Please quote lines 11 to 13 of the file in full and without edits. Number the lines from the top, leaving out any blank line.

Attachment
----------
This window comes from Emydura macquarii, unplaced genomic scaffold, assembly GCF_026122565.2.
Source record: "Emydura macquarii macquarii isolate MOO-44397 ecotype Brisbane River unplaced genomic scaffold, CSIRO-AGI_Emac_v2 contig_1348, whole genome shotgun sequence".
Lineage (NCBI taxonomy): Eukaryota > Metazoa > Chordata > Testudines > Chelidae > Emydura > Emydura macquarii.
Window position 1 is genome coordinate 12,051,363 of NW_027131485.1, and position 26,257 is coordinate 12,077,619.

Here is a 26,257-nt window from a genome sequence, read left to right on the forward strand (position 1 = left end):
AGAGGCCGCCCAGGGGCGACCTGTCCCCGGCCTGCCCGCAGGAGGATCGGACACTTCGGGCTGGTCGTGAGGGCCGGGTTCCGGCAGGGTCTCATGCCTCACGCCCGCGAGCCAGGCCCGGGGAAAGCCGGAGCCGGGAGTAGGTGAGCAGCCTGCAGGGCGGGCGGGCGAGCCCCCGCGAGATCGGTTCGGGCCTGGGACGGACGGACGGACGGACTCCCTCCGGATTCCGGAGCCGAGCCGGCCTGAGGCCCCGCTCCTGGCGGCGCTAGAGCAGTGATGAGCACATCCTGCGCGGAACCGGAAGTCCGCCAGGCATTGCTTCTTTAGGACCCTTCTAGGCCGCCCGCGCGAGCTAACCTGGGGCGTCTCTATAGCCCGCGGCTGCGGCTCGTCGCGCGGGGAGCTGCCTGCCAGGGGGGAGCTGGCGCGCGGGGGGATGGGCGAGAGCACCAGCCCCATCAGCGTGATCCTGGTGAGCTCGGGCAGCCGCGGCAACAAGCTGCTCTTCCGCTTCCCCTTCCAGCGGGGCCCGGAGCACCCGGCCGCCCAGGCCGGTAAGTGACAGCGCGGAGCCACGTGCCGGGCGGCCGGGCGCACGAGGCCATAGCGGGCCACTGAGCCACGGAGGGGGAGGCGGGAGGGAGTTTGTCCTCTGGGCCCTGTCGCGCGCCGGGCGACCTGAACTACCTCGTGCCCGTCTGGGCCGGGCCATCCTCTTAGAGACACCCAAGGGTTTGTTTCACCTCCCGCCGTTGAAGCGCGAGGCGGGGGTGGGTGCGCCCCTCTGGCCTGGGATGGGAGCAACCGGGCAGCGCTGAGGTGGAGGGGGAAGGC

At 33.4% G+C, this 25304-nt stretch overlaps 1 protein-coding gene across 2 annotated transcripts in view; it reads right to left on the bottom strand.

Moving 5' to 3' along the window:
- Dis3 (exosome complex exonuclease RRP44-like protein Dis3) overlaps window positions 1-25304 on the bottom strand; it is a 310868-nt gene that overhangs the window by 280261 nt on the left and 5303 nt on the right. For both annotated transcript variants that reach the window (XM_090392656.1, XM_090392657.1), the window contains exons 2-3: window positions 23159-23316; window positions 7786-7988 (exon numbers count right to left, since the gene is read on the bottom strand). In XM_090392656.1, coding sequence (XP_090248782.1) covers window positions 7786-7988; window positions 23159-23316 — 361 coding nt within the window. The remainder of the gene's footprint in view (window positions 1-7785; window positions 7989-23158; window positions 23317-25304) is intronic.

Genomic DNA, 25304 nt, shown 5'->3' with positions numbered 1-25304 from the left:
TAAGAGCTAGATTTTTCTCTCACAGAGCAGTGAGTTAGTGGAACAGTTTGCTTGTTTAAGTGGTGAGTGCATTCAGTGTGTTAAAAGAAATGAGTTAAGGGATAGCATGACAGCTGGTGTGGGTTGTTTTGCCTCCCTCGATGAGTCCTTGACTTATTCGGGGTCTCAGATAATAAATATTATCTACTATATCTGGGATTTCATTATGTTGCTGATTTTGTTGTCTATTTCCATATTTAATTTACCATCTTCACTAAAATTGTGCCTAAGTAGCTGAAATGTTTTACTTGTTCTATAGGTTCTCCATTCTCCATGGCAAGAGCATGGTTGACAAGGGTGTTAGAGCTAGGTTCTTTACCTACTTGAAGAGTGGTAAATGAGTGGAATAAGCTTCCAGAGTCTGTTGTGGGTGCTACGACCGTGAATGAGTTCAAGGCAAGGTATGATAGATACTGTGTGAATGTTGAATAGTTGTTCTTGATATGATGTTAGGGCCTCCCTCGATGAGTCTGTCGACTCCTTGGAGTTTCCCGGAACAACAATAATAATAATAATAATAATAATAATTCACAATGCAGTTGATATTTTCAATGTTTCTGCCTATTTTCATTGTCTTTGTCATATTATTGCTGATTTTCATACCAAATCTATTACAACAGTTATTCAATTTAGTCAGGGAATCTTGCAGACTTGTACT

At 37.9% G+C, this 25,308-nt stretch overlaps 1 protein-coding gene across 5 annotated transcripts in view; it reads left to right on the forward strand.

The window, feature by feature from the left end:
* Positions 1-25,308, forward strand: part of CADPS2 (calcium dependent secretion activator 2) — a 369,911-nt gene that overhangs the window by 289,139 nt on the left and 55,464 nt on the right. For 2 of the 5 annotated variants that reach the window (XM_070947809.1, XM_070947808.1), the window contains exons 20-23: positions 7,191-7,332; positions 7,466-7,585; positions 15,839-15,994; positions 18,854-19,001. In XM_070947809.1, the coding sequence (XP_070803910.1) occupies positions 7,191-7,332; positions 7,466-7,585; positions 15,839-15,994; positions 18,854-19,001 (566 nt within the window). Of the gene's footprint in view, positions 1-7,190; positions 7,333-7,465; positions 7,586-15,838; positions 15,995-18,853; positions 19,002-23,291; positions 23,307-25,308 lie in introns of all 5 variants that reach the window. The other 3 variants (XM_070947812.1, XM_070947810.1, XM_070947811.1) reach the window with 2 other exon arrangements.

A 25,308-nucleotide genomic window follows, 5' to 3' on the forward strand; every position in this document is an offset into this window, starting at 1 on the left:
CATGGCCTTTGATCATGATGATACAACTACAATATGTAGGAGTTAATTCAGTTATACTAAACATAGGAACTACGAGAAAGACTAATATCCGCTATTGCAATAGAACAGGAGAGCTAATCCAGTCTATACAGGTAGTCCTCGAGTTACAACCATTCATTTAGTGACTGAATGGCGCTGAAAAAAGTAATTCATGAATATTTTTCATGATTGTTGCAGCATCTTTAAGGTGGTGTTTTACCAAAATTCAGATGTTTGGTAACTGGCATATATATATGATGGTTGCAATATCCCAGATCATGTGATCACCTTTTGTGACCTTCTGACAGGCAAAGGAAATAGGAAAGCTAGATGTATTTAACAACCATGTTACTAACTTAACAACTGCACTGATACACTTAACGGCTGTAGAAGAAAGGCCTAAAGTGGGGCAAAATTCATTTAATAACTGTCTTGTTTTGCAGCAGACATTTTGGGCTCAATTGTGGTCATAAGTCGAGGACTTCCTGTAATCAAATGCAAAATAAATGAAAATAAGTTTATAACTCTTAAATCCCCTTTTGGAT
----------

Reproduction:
TAAGAGCTAGATTTTTCTCTCACAGAGCAGTGAGTTAGTGGAACAGTTTGCTTGTTTAAGTGGTGAGTGCATTCAGTGTGTTAAAAGAAATGAGTTAAGGGATAGCATGACAGCTGGTGTGGGTTGTTTTGCCTCCCTCGATGAGTCCTTGACTTATTCGGGGTCTCAGATAATAAATATTATCTACTATATCTGGGATTTCATTATGTTGCTGATTTTGTTGTCTATTTCCATATTTAATTTACCATCTTCACTAAAATTGTGCCTAAGTAGCTGAAATGTTTTACTTGTTCTATAGGTTCTCCATTCTCCATGGCAAGAGCATGGTTGACAAGGGTGTTAGAGCTAGGTTCTTTACCTACTTGAAGAGTGGTAAATGAGTGGAATAAGCTTCCAGAGTCTGTTGTGGGTGCTACGACCGTGAATGAGTTCAAGGCAAGGTATGATAGATACTGTGTGAATGTTGAATAGTTGTTCTTGATATGATGTTAGGGCCTCCCTCGATGAGTCTGTCGACTCCTTGGAGTTTCCCGGAACAACAATAATAATAATAATAATAATAATAATTCACAATGCAGTTGATATTTTCAATGTTTCTGCCTATTTTCATTGTCTTTGTCATATTATTGCTGATTTTCATACCAAATCTATTACAACAGTTATTCAATTTAGTCAGGGAATCTTGCAGACTTGTACT

At 37.9% G+C, this 25,308-nt stretch overlaps 1 protein-coding gene across 5 annotated transcripts in view; it reads left to right on the forward strand.

The window, feature by feature from the left end: